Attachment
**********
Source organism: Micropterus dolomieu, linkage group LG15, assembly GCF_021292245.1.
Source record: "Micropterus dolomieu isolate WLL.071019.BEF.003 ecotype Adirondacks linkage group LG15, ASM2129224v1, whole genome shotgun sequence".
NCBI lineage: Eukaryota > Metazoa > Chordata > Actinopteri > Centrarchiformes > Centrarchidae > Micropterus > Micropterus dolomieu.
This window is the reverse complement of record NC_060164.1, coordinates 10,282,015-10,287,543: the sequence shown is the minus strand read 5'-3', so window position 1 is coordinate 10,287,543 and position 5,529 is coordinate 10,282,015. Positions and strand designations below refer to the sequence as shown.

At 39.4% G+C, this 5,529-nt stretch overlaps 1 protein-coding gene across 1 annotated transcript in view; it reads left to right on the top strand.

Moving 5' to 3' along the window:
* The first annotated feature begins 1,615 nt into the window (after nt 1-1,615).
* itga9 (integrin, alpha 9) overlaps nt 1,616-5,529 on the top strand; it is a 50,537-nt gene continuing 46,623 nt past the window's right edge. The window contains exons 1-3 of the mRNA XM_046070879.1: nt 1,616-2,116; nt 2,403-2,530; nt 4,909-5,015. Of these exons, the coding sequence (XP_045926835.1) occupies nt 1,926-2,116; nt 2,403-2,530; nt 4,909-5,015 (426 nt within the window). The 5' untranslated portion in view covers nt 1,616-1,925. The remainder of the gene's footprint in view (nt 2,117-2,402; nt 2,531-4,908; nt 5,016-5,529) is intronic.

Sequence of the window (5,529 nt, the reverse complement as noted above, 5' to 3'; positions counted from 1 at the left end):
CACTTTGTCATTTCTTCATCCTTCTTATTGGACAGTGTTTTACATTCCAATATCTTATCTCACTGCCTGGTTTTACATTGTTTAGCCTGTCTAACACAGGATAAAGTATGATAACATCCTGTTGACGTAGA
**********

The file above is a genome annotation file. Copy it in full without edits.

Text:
Source organism: Micropterus dolomieu, linkage group LG15, assembly GCF_021292245.1.
Source record: "Micropterus dolomieu isolate WLL.071019.BEF.003 ecotype Adirondacks linkage group LG15, ASM2129224v1, whole genome shotgun sequence".
NCBI lineage: Eukaryota > Metazoa > Chordata > Actinopteri > Centrarchiformes > Centrarchidae > Micropterus > Micropterus dolomieu.
This window is the reverse complement of record NC_060164.1, coordinates 10,282,015-10,287,543: the sequence shown is the minus strand read 5'-3', so window position 1 is coordinate 10,287,543 and position 5,529 is coordinate 10,282,015. Positions and strand designations below refer to the sequence as shown.

At 39.4% G+C, this 5,529-nt stretch overlaps 1 protein-coding gene across 1 annotated transcript in view; it reads left to right on the top strand.

Moving 5' to 3' along the window:
* The first annotated feature begins 1,615 nt into the window (after nt 1-1,615).
* itga9 (integrin, alpha 9) overlaps nt 1,616-5,529 on the top strand; it is a 50,537-nt gene continuing 46,623 nt past the window's right edge. The window contains exons 1-3 of the mRNA XM_046070879.1: nt 1,616-2,116; nt 2,403-2,530; nt 4,909-5,015. Of these exons, the coding sequence (XP_045926835.1) occupies nt 1,926-2,116; nt 2,403-2,530; nt 4,909-5,015 (426 nt within the window). The 5' untranslated portion in view covers nt 1,616-1,925. The remainder of the gene's footprint in view (nt 2,117-2,402; nt 2,531-4,908; nt 5,016-5,529) is intronic.

Sequence of the window (5,529 nt, the reverse complement as noted above, 5' to 3'; positions counted from 1 at the left end):
CACTTTGTCATTTCTTCATCCTTCTTATTGGACAGTGTTTTACATTCCAATATCTTATCTCACTGCCTGGTTTTACATTGTTTAGCCTGTCTAACACAGGATAAAGTATGATAACATCCTGTTGACGTAGA